It is with some reluctance that I approached the possibility of revisiting the “Mass Casualty Commission” hearings. After all, I have written about it a couple of times already.
It certainly was not because of some sadistic desire to listen to Commissioner Lucki as she reiterated several times over, why she was asking for information about the guns used by Wortman. She clearly has been practising her evidence and she is clearly willing to stick it out. Her cover and well rehearsed story is of course that she was merely “disappointed”– in only that she gave the Minister’s office the wrong information. And it is for that reason, and that reason only why she was “frustrated” and chose to vent on April 28th in a meeting with the H Division Senior personnel, all while Supt. Campbell scribbled notes.
Judging by social media, many of you continue to follow and are watching the proceedings so there is no need to go over this well worn ground– you can decide who is telling the truth, even though at this point it seems obvious. Ms. Lucki even seems to have convinced herself of “her truth”, despite all the evidence to the contrary. Her oft repeated denials encased in characterizations: “I am a collaborative person”…”I am a glass half full person”…”I am not an angry person”…”I wouldn’t call anyone a liar, I just don’t think that way”…”I am not a hurtful person”. All good to know for a Tinder bio, but not of much substance.
What struck this writer besides the overwhelming sadness of the event itself, which permeates the hearings with unimaginable visions but that there is another sadness to all of this exercise. It is that we seem to be watching the grindingly slow disintegration of the RCMP as a viable and once formidable renowned operational police force. The fact that the Commissioner and other police officers were asked to dress in civilian clothes so that the very uniform of the Mounted Police would not re-traumatize the victim families was both ridiculous and telling at the same time. What is the overall message when the very sight of the uniform was decided by these three Commissioners as off-putting to the participants.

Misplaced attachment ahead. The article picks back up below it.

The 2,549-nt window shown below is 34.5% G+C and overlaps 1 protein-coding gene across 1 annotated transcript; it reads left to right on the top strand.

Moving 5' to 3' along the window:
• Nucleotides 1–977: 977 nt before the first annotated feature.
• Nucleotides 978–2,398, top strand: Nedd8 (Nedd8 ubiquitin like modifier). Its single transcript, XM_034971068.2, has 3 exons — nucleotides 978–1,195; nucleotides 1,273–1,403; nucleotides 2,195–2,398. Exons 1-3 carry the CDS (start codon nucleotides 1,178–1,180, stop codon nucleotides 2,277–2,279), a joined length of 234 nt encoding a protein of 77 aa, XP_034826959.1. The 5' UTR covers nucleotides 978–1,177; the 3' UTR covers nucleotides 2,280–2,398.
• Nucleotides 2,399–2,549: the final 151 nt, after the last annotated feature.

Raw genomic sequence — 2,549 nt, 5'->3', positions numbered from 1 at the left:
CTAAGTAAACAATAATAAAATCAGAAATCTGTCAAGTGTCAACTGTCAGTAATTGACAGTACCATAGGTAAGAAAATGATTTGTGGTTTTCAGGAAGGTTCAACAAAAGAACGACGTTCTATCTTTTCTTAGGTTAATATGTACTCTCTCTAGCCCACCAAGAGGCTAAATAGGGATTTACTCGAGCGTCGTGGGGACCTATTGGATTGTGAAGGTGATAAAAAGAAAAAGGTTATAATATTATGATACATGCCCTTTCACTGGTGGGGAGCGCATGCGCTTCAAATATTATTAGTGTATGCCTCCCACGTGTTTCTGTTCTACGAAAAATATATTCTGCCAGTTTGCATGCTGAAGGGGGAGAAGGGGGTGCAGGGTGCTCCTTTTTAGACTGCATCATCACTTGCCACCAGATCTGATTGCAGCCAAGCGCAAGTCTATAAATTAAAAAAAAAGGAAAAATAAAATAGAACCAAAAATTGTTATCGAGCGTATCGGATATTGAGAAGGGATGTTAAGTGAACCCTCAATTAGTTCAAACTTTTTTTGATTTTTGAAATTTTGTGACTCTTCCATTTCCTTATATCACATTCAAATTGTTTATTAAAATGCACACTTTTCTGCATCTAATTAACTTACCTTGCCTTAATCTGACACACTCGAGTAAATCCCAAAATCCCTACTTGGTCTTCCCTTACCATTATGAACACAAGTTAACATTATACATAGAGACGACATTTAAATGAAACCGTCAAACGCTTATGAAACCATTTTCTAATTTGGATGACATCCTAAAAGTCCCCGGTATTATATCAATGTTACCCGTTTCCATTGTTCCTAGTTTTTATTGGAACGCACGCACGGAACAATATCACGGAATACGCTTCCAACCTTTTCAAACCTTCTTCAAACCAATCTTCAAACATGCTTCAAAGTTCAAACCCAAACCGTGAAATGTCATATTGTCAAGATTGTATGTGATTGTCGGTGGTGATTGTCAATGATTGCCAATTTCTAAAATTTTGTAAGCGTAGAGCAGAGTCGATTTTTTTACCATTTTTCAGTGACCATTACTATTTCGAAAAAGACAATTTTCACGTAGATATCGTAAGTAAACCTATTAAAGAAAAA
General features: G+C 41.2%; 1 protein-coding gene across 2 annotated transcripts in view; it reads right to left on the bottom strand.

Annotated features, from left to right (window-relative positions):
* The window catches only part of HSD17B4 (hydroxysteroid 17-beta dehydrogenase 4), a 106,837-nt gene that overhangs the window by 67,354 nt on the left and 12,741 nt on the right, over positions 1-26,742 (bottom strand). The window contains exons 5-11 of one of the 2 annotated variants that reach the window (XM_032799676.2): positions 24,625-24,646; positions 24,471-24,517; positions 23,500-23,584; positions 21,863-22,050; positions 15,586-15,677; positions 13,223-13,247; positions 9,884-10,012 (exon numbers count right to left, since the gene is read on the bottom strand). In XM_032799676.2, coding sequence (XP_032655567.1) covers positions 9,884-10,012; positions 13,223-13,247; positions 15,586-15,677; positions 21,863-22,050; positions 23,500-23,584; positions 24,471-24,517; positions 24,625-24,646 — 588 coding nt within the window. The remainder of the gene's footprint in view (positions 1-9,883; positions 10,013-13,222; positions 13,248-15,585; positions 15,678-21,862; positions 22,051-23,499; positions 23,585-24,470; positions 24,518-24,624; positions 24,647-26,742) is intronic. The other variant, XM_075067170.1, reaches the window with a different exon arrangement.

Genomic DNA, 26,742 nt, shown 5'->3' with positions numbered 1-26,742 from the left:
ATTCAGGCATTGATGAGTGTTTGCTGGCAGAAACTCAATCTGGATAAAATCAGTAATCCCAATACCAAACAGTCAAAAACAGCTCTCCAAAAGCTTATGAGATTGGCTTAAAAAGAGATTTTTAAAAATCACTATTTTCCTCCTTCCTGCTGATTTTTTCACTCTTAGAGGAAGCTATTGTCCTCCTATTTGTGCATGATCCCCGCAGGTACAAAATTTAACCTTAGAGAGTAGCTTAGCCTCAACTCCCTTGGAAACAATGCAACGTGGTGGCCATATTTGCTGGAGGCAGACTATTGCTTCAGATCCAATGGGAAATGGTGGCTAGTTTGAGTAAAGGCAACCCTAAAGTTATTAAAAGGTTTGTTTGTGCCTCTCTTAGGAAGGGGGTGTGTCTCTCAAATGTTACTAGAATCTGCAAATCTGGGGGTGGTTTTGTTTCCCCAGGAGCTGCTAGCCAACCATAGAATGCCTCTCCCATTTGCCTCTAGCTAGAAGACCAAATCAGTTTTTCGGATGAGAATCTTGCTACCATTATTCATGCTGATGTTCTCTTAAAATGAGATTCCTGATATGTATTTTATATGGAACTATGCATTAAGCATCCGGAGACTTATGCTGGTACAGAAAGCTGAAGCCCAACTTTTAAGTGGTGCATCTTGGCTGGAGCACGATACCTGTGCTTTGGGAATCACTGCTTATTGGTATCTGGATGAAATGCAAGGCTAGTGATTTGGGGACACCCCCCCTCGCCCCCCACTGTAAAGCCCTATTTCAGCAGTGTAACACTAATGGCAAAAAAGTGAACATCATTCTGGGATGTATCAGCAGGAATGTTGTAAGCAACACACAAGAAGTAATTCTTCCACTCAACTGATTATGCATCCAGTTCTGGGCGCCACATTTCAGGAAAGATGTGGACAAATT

Commissioner Lucki’s evidence as expected and was for the most part banal and of little value; but it was illustrative in an un-intended way. It put on full display both the internal problems of the RCMP and the chasm which has been for years separating and pulling apart the fabric of operational policing. We, as members of the public, were given an albeit brief glimpse into the dark corridors (they are dark of course partly because everyone is still working from home) and the inner-workings of the RCMP in HQ Ottawa. No one in the management ranks, is usually willing to be forthright and honest in describing the day to day issues. Lucki was not the exception, but in trying to distance herself from “interference” charges, she inadvertently had to put her system on display.